A lot of people have asked about groundwork. What do we do? How long do you work? Does it get boring?
All good questions. I use groundwork to build my relationship with Scratch. Being able to move him around on the ground builds respect. Groundwork also gives me confidence in a couple of ways. First, I get to see how he moves. Watching him move from the ground helps me see how he’s going to move under saddle. Secondly, it’s a way of determining if he is paying attention. Having him move off of my cues shows me he is paying attention.
The most difficult part of groundwork is deciding what to work on and in what order. I try to place a few exercises that Scratch knows well at the beginning of the session. Yielding the hindquarters and flexing work well for this. These exercises are easy for him to do, he does them well, and he gets a reward (a kind word and a pet). Then, I put in an exercise he knows but doesn’t like to do. Backing up fits this category. Scratch knows the backup, but it is a little more work and he can sometimes be resentful. For an exercise of this type I try to get Scratch to do it off of a light cue and at the very first sign, I end the exercise. So, if he backs up without resistance on the very first try, we are done with backing for the day.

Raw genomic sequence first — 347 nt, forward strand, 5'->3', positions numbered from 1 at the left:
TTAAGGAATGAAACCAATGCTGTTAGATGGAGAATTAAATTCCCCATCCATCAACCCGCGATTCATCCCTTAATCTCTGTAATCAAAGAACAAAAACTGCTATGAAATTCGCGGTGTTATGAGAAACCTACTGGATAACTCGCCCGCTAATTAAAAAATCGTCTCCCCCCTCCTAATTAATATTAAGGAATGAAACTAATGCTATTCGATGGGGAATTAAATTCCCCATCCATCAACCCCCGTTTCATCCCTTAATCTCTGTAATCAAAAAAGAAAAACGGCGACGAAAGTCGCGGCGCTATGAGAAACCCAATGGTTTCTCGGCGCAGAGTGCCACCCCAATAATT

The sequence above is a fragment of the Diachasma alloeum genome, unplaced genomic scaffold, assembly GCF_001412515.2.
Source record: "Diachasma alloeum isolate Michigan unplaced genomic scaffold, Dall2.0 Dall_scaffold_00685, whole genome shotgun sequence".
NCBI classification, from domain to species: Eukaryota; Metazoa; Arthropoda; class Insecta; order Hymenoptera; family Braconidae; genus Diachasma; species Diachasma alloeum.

Once we’ve warmed up, I like to work on lunging. Most of the time it is at the end of a lunge line. What I work on here are transitions. Getting Scratch to move from trot to walk, then walk to trot just off of my body language was a goal of one recent groundwork session. Using my posture, upright with shoulders back to trot, relaxed and shoulders slumped for walk, Scratch was able to follow my cues.
Usually, our sessions last no more than 30 minutes unless Scratch needs a little conditioning. I try to vary the exercises enough so he doesn’t know what next. And, I add a new exercise somewhere in the middle of the session to stimulate his brain. The final exercise is something he does well and likes doing. For Scratch, that’s standing still while I swing the stick & string. Scratch loves to stand still and watch me work for a change.
Have fun with your groundwork sessions!